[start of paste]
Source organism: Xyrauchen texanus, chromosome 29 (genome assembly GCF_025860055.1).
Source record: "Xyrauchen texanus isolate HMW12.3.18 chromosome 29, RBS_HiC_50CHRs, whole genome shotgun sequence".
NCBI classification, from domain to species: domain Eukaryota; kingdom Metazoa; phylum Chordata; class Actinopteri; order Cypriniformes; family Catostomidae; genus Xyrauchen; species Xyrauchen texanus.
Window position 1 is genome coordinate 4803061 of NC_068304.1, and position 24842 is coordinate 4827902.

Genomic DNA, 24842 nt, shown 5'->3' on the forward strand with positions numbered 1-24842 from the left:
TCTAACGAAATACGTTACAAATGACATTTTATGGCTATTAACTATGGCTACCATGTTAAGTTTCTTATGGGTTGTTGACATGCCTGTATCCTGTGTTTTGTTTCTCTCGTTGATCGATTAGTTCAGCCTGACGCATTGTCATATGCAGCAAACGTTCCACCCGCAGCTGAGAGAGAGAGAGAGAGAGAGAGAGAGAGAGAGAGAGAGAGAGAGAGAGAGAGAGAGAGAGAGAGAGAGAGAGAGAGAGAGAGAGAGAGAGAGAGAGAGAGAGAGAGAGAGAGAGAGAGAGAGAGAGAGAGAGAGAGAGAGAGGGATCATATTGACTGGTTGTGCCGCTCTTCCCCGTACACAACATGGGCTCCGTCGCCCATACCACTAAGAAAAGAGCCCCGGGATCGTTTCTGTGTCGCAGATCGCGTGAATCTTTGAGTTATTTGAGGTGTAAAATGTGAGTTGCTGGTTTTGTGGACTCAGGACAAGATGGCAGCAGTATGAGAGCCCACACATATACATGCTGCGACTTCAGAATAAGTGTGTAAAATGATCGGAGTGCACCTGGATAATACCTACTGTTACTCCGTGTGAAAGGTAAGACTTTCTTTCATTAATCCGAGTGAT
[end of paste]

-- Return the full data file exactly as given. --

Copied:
Source organism: Xyrauchen texanus, chromosome 29 (genome assembly GCF_025860055.1).
Source record: "Xyrauchen texanus isolate HMW12.3.18 chromosome 29, RBS_HiC_50CHRs, whole genome shotgun sequence".
NCBI classification, from domain to species: domain Eukaryota; kingdom Metazoa; phylum Chordata; class Actinopteri; order Cypriniformes; family Catostomidae; genus Xyrauchen; species Xyrauchen texanus.
Window position 1 is genome coordinate 4803061 of NC_068304.1, and position 24842 is coordinate 4827902.

Genomic DNA, 24842 nt, shown 5'->3' on the forward strand with positions numbered 1-24842 from the left:
TCTAACGAAATACGTTACAAATGACATTTTATGGCTATTAACTATGGCTACCATGTTAAGTTTCTTATGGGTTGTTGACATGCCTGTATCCTGTGTTTTGTTTCTCTCGTTGATCGATTAGTTCAGCCTGACGCATTGTCATATGCAGCAAACGTTCCACCCGCAGCTGAGAGAGAGAGAGAGAGAGAGAGAGAGAGAGAGAGAGAGAGAGAGAGAGAGAGAGAGAGAGAGAGAGAGAGAGAGAGAGAGAGAGAGAGAGAGAGAGAGAGAGAGAGAGAGAGAGAGAGAGAGAGAGAGAGAGAGAGAGAGAGGGATCATATTGACTGGTTGTGCCGCTCTTCCCCGTACACAACATGGGCTCCGTCGCCCATACCACTAAGAAAAGAGCCCCGGGATCGTTTCTGTGTCGCAGATCGCGTGAATCTTTGAGTTATTTGAGGTGTAAAATGTGAGTTGCTGGTTTTGTGGACTCAGGACAAGATGGCAGCAGTATGAGAGCCCACACATATACATGCTGCGACTTCAGAATAAGTGTGTAAAATGATCGGAGTGCACCTGGATAATACCTACTGTTACTCCGTGTGAAAGGTAAGACTTTCTTTCATTAATCCGAGTGAT